Today, the National Cable & Telecommunications Association (NCTA) and the American Cable Association (ACA) jointly filed a Petition for Stay Pending Judicial Review with the Federal Communications Commission (FCC) concerning its February 26, 2015 decision to change the classification of broadband Internet access service that will impose utility-style regulation on Internet service providers. The stay petition was filed at the FCC, a procedural requirement before a similar request can be filed with the Court of Appeals (attached).
In support of the stay filing, several Internet service providers submitted declarations detailing harms that will be caused by the FCC’s decision to apply Title II common carrier regulation to providers of broadband Internet access service. These harms will impose immediate and substantial burdens on both providers and consumers, including:
- The Order subjects Internet providers to vague and onerous standards, creating significant uncertainty about the introduction of new services and exposing providers to costly litigation -- including class action lawsuits -- that will lead to rate regulation.
- Reclassification subjects Internet providers to new obligations regarding customer information that will require purchasing new equipment, implementing new monitoring procedures and hiring and training new staff to comply.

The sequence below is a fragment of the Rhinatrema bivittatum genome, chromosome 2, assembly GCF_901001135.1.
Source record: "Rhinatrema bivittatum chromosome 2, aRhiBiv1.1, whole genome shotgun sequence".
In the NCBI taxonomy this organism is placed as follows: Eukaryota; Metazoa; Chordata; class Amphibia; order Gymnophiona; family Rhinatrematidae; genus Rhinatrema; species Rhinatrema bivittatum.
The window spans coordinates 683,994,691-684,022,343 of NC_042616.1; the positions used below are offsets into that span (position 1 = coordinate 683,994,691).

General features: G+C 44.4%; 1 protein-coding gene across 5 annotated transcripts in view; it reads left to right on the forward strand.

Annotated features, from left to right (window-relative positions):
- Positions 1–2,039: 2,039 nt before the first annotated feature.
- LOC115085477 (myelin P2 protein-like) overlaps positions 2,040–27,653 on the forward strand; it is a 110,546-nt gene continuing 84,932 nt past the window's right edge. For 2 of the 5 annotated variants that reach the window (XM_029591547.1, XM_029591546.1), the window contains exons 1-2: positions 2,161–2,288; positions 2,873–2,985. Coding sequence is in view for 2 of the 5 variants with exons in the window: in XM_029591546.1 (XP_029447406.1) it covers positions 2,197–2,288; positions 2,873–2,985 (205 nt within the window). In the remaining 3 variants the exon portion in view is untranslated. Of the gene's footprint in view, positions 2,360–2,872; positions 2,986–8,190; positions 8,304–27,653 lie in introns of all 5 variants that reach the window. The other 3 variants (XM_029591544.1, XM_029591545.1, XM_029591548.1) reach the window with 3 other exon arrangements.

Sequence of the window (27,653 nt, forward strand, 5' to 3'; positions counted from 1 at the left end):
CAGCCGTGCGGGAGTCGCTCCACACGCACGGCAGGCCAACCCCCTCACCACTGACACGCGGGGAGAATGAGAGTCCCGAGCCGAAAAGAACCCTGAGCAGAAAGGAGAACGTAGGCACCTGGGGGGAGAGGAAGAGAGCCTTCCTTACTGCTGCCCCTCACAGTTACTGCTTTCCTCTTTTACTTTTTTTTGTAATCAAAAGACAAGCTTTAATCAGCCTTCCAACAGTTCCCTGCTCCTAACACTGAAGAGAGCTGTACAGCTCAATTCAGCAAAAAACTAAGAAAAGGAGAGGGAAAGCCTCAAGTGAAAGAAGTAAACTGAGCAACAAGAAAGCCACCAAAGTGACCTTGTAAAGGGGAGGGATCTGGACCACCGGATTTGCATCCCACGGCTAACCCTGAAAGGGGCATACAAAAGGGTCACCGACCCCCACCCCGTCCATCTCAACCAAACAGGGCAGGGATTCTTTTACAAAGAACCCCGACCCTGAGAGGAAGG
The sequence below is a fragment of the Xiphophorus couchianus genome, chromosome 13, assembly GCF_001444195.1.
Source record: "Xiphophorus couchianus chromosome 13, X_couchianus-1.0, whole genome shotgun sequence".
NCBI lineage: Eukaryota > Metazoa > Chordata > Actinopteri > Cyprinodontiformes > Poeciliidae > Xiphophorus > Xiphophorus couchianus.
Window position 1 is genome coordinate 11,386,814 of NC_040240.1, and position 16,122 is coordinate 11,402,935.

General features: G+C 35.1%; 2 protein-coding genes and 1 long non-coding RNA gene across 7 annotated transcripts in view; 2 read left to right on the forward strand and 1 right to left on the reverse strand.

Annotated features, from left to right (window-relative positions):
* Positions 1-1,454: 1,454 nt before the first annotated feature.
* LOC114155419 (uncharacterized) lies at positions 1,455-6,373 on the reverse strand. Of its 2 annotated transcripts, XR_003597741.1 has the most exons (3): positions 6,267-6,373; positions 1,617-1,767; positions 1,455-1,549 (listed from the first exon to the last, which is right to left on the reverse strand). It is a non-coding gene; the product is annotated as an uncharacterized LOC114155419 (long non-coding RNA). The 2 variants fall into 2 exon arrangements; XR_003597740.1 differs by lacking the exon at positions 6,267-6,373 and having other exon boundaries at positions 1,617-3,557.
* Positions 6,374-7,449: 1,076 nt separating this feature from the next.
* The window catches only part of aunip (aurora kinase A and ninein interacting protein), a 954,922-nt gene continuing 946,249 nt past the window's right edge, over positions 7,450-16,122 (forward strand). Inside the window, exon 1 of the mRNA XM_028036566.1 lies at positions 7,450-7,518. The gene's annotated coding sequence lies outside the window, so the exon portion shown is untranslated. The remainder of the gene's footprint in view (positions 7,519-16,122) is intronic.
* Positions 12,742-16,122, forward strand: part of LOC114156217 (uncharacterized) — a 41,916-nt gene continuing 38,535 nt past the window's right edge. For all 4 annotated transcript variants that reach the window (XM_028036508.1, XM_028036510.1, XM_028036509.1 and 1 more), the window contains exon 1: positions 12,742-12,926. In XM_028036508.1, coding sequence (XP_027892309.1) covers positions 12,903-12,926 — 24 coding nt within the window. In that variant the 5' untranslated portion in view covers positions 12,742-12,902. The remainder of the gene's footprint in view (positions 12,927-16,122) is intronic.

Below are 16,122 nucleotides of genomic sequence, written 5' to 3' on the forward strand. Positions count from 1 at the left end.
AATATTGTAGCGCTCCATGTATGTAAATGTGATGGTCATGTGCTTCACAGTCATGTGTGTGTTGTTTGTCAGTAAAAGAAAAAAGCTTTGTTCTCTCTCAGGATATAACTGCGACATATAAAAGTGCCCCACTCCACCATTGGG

- Reclassification opens the door for pole owners to impose higher attachment rates, significantly raising the cost of deploying broadband.
- Reclassification opens the door to state and local taxes and fees for ISPs and their customers.
NCTA and ACA’s filing does not ask the Commission to stay the bright-line open Internet rules that were adopted as part of the FCC’s Order and that cable ISPs have long followed in practice. It instead requests immediate action to stay the FCC’s decision to reclassify broadband under Title II as well as the vague and newly created “conduct” standard that will otherwise apply to provider conduct when the rules go into effect.